With the Otto Hock balancing apparatus the prosthetist can determine the point at which the amputee's superincumbent weight ( head, trunk, and arms ) is supported in the socket, so that it may be properly aligned above the support point on the floor. If anterior tilt of the pelvis is such as to produce flexion contracture of the hip on the amputated side, which physical therapy has not succeeded in correcting, the balancing apparatus can compensate for this flexion contracture to a considerable degree by an anterior tilt of the socket.
There are three separate units in the German aligning equipment. Each one has its special function. The three units are:
- Balancing apparatus (portable)
- Transfer jig (portable)
- Precision belt-sander (motorized)
The heart of the aligning equipment is the balancing apparatus shown in
Fig. 8 and Fig. 9. When the socket is in the frame, and the amputee stands in it, the effect is that of standing on a pylon, with the distal end firmly fixed to the floor but movable in all directions. By careful application of the center-of-gravity principle mentioned previously, the amputee can be given a relaxed standing position without muscular effort, such as the normal person attains when the center of gravity falls as it should.
The unit is set on a free-working ball-and-socket fixture attached to a floor board measuring about 2 feet by 4, permitting a full stride forward and back. As shown in Fig. 3, the inner frame on which the socket rests can be raised or lowered to any desired position, depending on the length of the socket being tested. At the side of this socket support are two adjusting knobs, one for moving the lower end of the socket forward or back, the other moving it from side to side. Calibrated scales give a reading of each position, permitting the prosthetist to reset the mechanism, repeat the balancing process, and see if a new position shows the same reading.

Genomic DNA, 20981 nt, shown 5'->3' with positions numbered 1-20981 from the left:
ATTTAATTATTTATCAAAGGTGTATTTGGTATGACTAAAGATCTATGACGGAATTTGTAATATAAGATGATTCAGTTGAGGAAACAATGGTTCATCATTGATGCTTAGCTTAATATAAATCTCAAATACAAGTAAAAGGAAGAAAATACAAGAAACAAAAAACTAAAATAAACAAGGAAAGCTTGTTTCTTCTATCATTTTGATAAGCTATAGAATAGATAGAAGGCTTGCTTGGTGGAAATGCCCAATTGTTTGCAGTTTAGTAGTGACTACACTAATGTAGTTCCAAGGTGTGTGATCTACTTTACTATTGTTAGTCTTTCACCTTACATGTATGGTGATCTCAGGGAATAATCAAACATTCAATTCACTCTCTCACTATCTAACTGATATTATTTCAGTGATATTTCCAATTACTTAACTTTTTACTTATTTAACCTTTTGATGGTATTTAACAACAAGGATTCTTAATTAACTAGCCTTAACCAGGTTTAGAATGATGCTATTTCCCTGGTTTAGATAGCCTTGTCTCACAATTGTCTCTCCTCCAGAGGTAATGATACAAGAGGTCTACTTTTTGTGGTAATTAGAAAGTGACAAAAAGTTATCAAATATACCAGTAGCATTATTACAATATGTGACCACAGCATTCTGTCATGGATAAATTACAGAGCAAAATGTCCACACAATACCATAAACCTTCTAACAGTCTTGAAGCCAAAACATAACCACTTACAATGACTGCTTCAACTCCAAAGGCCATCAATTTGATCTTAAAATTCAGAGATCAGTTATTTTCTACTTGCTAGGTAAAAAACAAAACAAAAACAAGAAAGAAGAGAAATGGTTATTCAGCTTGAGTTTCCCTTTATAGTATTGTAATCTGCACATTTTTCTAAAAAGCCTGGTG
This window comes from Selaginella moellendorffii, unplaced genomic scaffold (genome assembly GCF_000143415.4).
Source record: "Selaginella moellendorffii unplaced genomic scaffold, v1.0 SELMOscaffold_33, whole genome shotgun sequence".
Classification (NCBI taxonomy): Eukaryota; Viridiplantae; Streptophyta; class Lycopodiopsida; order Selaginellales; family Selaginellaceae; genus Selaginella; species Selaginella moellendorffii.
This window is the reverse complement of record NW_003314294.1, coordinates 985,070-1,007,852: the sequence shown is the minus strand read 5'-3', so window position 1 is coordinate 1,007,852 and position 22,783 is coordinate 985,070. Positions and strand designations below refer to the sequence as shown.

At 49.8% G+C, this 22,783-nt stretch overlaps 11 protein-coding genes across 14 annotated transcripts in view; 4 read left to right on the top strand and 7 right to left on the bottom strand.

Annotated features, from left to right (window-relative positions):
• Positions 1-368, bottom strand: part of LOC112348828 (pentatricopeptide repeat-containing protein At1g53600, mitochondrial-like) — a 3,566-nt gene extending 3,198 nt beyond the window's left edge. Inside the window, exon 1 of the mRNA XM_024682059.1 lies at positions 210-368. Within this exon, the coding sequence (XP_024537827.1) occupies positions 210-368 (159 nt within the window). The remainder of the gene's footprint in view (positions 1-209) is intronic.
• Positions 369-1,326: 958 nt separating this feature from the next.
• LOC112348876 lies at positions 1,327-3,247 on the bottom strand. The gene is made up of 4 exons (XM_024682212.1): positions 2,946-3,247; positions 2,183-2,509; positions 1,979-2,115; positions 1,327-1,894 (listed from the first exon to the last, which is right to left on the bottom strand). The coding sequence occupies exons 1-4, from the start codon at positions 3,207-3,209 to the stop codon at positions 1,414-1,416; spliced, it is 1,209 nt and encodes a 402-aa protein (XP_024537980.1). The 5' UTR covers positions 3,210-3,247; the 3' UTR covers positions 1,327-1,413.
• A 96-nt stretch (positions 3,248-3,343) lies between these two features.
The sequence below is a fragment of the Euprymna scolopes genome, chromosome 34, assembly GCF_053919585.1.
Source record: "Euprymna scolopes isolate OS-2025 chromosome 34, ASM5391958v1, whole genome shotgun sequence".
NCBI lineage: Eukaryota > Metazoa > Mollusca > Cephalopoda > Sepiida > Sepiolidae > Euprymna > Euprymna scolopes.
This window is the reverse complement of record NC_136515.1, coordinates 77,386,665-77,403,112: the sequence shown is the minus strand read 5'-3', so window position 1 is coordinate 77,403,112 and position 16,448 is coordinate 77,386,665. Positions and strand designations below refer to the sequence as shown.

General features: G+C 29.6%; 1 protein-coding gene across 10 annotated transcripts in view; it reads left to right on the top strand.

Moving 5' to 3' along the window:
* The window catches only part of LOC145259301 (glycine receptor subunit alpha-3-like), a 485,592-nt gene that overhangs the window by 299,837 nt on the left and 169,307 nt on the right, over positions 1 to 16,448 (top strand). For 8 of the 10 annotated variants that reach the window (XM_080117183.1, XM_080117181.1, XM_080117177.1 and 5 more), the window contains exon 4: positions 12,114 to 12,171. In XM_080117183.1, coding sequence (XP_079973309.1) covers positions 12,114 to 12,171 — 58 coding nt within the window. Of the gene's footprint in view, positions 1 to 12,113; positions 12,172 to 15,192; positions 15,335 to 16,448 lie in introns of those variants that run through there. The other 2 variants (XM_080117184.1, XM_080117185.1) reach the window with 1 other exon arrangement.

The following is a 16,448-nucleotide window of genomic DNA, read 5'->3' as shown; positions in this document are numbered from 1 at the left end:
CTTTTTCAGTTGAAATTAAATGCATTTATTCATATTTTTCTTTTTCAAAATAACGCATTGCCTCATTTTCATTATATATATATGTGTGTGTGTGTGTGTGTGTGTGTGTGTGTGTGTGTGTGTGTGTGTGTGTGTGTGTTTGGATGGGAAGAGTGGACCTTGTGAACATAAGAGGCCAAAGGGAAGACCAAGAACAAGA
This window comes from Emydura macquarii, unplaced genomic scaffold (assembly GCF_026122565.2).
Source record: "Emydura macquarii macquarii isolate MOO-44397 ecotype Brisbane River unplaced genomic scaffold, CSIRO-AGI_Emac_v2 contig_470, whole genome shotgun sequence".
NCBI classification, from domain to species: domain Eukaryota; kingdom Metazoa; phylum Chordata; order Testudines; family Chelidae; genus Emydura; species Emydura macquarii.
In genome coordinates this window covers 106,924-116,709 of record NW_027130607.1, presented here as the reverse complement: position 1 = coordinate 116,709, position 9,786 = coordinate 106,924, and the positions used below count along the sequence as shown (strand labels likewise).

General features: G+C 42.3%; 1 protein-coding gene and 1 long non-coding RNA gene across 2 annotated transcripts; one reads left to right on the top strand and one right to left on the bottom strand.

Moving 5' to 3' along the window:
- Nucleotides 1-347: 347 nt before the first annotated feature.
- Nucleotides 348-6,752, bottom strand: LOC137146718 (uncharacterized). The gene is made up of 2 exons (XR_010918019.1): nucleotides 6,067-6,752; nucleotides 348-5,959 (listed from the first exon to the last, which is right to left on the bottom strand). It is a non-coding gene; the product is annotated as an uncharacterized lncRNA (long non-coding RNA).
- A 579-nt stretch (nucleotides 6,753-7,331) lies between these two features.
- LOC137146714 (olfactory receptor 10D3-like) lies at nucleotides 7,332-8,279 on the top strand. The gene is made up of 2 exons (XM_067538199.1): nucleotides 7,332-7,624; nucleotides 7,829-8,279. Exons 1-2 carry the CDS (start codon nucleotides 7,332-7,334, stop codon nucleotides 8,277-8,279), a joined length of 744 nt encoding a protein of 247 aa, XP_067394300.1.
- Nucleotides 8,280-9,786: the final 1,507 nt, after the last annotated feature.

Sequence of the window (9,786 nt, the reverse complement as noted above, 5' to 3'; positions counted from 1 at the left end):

The entire outer frame is held on a threaded center post, so that any desired elevation may be set. Adjustments in height are readily made at any stage of the balancing process, and a set-screw holds the setting until a change in elevation is desired.
The locking lever in the base plate allows the unit to be locked in any position.
Fig. 4 shows the markings on the base board. Lines are drawn thru the ball-and-socket center point at right angles, representing the medial-lateral center line, and the antero-posterior line. The latter line is approximately three inches from a parallel line representing the sagittal plane, and at an equal distance on the opposite side is the line used to locate the heel of the foot in the dynamic phase of the process. Foot patterns show the heel against the sagittal plane line, which where the foot should he in the static phase. The two foot markings show how the apparatus is used for both right and left fittings.
Before making use of the balancing apparatus, the socket is of course fitted in the usual manner. The balancing apparatus makes it possible thereafter to check the fitting at every phase of the procedure.